HOMER: The Odyssey [Book I]

In Book I of Homer’s Odyssey, Homer invokes the aid of a Muse to help him recount the story of Odysseus’ return home to Ithaca after the Trojan War. The story begins nearly ten years after the war. Odysseus still has not returned home. A nymph named Calypso, has detained him on her island, and she intends to make him her husband, but Jove and the other Olympian Gods decide that the time has come for Odysseus to return home.

In accordance with the gods’ decree, Minerva, the goddess of wisdom, travels to Ithaca to comfort Odysseus’ son, Telemachus. Minerva assumes the form of Mantes, King of the Tephians, and tells Telemachus that Odysseus will return home soon. She also advises Telemachus to travel to Pylos and Sparta to consult with Nestor and Menelaus about the wanderings of Odysseus. Telemachus resolves to do so.

During Odysseus’ absence from Ithaca, suitors of Odysseus’ wife, Penelope, take up abode in his house and feast on his cattle and wine. Telemachus is naturally outraged at the squandering of his and his father’s estate. He reproaches the suitors and warns them that Jove will avenge their wickedness.

Fate is a major theme in Book I. The human characters believe in fate. Telemachus refers to his father Odysseus as the most “ill-starred man under heaven,” and he reflects that “it rests with heaven to determine whether Odysseus is to return home.” On the other hand, the gods believe that men and women are responsible for the good and evil that befall them. Jove scoffs at men who blame the gods for their ill-fortune. “See now, how men lay blame upon us gods for what is after all nothing but their own folly. Look at Aegisthus; he must needs make love to Agamemnon’s wife unrighteously and then kill Agamemnon, though he knew it would be the death of him.”

This dichotomy between the attitudes of men and gods is very illuminating in regards to the mentalities of those who have power and those who do not. Those who have power – such as successful entrepreneurs and politicians – do not believe in fate because such a belief necessarily destroys their pride and sense of accomplishment. If fate is responsible for their success, then they cannot be proud of their accomplishments because they did not earn them. On the other hand, unsuccessful people often believe in fate because it affords them an excuse for their undesirable station in life. It is not their fault that they are poor, it is simply their fate.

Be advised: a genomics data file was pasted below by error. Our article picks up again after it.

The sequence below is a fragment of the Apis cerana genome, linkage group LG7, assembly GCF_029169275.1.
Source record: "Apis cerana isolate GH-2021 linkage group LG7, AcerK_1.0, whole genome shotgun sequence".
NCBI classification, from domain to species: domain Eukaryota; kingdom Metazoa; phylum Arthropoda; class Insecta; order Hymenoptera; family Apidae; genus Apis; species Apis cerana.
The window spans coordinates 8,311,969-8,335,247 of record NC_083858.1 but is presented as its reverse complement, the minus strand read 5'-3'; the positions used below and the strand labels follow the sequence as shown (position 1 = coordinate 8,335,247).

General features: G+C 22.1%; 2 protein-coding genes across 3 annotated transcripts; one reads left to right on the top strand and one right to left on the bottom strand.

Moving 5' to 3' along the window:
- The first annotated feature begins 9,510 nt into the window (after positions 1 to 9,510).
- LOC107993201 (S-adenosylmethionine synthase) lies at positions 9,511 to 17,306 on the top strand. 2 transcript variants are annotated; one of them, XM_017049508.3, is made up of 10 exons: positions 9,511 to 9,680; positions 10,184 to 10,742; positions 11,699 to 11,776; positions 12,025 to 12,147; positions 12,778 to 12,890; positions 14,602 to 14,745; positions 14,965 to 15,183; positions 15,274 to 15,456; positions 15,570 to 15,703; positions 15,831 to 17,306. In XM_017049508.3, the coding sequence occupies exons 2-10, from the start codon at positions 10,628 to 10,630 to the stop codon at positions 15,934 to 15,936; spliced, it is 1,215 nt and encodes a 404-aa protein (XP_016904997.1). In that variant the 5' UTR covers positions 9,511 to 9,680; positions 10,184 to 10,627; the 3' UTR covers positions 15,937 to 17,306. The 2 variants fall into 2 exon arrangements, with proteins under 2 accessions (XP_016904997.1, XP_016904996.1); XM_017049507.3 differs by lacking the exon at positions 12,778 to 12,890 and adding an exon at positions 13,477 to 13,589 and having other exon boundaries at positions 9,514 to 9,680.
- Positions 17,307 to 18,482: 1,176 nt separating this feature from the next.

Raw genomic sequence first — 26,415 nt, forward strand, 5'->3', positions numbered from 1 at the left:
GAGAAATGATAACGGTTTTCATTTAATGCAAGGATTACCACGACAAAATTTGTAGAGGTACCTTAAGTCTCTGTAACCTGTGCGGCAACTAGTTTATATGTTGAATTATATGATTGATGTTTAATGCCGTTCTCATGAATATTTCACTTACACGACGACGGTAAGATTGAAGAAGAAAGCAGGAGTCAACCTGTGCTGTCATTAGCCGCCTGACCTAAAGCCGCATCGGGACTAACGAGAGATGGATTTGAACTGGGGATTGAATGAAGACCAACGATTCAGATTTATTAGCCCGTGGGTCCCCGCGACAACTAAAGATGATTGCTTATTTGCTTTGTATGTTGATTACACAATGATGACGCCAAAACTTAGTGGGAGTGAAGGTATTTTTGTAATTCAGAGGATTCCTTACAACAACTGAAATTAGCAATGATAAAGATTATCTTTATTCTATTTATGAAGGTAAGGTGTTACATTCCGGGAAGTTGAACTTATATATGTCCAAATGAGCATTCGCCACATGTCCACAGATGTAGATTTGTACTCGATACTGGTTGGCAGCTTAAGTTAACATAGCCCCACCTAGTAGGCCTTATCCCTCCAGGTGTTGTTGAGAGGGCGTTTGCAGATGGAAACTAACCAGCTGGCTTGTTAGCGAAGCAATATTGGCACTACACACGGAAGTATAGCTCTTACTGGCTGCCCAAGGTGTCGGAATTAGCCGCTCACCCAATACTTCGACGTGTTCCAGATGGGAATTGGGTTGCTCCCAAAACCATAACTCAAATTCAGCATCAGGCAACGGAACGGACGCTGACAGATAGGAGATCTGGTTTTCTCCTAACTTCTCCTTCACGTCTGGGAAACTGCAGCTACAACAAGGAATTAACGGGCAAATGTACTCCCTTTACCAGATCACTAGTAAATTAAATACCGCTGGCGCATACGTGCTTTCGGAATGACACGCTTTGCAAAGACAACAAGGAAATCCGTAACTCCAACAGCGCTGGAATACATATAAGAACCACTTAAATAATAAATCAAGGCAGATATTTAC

Book I also depicts the roles of women in ancient Greek society. After Penelope, who is Odysseus’ wife and Telemachus’ mother, requests a singer to stop singing about the return of the Greeks from the Trojan War because the song reminds her of Odysseus and therefore saddens her, Telemachus rebukes her for speaking out among the men at the banquet. “Go within the house and busy yourself with your daily duties, your loom, your distaff, and the ordering of your servants; for speech is man’s matter, and mine above all others- for it is I who am master here.” Although the ancient Greeks assigned women to a lowly position within society, Penelope proves to be one of the most noble and virtuous characters by the end of the epic.

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